Although scientists know progressive degeneration of retinal ganglion cells and their axons is the primary cause of glaucoma, researchers have yet to identify a way to stop or prevent the degeneration.
The challenge to find a solution brought together a panel of 39 scientists to discuss the factors that may contribute to the disease. The report from the Fourth Annual ARVO/Pfizer Ophthalmics Research Institute Conference examined four areas of research into the cause of glaucomatous neuro-degeneration and is published in the March 2009 issue of Association for Research in Vision and Ophthalmology's peer-reviewed journal Investigative Ophthalmology & Visual Science (IOVS).
The World Health Organization estimates that 65 million people worldwide have the disease, which is the second-leading cause of blindness. According to the report by Gulgun Tezel, MD, "The Role of Glia, Mitochondria, and the Immune System in Glaucoma: Fourth Annual ARVO/Pfizer Ophthalmics Research Institute Conference," recent research indicates that a variety of independent events on the cellular level of the eye can interact to contribute to glaucoma.
One conference session addressed the function of glial cells, which play many roles in support of neurons throughout the body, including those in the visual system. When glaucoma stress conditions appear, glial cells may not be able to adequately support neurons or perform their other functions, especially in older patients.
In another session, researchers discussed problems related to mitochondria, which provide energy to neurons and may prove to be a pathway to prevent neural degeneration in glaucoma patients.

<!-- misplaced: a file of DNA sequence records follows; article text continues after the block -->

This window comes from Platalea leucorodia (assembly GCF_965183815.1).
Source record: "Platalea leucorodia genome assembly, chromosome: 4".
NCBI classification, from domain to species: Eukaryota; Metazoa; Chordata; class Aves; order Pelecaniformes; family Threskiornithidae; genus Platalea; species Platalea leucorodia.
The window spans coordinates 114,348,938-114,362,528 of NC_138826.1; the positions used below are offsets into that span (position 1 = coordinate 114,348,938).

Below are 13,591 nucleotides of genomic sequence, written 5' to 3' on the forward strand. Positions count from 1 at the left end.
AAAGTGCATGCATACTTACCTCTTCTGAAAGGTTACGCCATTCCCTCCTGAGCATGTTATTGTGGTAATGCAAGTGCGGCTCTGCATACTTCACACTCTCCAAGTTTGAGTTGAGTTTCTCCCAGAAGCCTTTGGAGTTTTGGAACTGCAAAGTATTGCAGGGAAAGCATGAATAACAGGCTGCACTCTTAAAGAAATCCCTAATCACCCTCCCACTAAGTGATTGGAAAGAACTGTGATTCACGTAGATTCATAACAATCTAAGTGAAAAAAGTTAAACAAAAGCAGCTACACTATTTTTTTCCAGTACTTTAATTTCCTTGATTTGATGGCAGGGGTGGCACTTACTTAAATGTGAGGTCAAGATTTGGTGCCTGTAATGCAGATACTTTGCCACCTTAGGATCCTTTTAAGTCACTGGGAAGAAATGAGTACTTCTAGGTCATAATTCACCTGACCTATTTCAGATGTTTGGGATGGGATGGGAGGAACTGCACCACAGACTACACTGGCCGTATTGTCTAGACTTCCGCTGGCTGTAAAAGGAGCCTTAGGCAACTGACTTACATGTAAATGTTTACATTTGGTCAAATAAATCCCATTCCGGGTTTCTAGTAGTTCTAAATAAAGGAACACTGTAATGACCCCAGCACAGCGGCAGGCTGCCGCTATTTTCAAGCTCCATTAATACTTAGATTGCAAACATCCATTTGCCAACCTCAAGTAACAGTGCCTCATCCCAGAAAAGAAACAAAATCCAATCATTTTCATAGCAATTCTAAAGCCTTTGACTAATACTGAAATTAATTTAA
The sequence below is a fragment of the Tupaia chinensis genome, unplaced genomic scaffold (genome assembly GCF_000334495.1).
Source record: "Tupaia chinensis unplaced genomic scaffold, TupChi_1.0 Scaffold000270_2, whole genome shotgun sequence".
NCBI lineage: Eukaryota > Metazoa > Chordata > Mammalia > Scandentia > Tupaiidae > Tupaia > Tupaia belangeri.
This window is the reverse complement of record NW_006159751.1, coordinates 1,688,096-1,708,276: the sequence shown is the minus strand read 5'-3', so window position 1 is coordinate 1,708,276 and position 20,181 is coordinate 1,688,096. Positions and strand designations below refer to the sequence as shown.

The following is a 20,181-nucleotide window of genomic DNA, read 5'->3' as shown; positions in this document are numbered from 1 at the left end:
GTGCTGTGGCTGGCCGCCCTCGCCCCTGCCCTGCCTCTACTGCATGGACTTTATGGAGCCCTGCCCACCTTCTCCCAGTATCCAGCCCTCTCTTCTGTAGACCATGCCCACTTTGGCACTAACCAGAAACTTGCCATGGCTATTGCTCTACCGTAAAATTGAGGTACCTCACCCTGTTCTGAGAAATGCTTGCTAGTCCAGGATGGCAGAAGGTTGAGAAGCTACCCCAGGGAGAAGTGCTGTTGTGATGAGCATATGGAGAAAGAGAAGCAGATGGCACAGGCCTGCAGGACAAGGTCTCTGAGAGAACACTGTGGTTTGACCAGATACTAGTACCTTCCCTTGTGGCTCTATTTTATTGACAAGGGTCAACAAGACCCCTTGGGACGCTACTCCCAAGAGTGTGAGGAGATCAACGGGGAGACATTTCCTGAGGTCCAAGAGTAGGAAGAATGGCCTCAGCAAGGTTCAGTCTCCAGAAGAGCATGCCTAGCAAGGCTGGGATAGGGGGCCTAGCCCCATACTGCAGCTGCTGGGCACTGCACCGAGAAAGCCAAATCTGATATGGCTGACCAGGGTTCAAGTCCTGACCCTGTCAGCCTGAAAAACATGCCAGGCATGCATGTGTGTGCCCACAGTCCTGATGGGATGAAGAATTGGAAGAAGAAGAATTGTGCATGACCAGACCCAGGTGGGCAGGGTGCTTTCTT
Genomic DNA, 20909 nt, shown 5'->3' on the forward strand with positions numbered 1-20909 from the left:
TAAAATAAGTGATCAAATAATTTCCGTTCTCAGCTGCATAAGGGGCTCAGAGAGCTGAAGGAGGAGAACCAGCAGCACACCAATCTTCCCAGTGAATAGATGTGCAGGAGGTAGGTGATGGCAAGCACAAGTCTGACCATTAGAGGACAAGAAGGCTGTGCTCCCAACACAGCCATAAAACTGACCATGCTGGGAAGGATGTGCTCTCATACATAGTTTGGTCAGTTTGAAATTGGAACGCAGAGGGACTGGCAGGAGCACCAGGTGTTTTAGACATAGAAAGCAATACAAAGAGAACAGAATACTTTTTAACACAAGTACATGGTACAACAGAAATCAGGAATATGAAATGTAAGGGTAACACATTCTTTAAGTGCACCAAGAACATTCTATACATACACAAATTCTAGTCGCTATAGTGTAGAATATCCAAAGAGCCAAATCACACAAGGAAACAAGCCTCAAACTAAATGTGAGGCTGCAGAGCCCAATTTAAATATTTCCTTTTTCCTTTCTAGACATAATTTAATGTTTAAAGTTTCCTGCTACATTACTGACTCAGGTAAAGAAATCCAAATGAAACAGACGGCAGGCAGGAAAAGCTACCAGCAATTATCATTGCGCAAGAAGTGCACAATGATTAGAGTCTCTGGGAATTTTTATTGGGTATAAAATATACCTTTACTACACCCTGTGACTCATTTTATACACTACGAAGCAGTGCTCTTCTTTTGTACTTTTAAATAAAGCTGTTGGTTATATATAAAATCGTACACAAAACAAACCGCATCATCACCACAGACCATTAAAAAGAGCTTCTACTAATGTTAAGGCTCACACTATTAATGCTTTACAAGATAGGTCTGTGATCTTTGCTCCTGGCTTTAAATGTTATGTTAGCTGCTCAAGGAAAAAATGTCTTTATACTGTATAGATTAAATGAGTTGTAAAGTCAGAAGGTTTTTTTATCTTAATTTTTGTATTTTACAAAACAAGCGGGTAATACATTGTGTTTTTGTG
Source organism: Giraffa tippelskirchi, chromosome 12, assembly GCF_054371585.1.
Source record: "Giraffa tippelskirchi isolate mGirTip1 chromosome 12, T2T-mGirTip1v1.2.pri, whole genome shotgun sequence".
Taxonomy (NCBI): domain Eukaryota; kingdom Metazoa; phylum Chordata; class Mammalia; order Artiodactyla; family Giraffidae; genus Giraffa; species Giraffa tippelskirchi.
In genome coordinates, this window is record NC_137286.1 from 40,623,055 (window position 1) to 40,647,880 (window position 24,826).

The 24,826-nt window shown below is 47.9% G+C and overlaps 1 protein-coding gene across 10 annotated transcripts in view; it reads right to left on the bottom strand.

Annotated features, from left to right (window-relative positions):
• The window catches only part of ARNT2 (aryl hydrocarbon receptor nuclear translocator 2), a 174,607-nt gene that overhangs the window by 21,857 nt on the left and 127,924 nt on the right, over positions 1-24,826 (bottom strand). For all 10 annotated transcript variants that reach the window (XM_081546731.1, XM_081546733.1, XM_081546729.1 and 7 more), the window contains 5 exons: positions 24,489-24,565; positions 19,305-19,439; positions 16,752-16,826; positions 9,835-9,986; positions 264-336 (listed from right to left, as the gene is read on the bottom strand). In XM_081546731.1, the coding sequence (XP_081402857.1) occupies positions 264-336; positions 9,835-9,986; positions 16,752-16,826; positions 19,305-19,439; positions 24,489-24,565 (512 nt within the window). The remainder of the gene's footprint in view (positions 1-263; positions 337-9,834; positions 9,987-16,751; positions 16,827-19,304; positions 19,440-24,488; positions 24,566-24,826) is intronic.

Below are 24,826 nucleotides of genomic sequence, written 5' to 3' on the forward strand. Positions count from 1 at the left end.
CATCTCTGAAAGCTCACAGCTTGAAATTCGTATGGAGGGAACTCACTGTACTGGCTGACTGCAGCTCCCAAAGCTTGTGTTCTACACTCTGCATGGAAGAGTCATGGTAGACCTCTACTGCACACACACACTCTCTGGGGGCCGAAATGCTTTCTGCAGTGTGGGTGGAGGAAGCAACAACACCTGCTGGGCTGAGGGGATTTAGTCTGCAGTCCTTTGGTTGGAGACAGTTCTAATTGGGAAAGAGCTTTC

"Targeting mitochondrial events using a specific chemical inhibitor or genetic manipulation appears to be a logical approach for neuro-protection," the report stated.
A discussion on immune response and its effect on glaucoma suggested that the response may initially slow the degeneration of the critical neurons, but the immunity protection itself may lead to problems if not properly controlled. The session called for more study about whether immune activity creates or worsens the neuron degeneration in glaucoma.
The conference concluded with a call for more research on how these factors interact, and asked participants to search for a better understanding of the precise cellular mechanisms related to glaucoma to help find treatments that manipulate the immune system into repairing neural tissue and improving the outlook for those susceptible to glaucoma.
Reference: ARVO is the largest eye and vision research organization in the world. Members include more than 12,000 eye and vision researchers from over 73 countries. The Association encourages and assists research, training, publication and dissemination of knowledge in vision and ophthalmology. The ARVO Foundation for Eye Research provides continuing education and support for original and innovative vision research, particularly research with translational impact that fosters collaboration between clinicians and basic scientists. The Foundation also supports training for new vision research scientists around the world. The ARVO/Pfizer Ophthalmics Research Institute is a series of multi-disciplinary research conferences held just prior to but separate from the ARVO Annual Meeting. These conferences are funded by the ARVO Foundation through a generous grant from Pfizer Ophthalmics.
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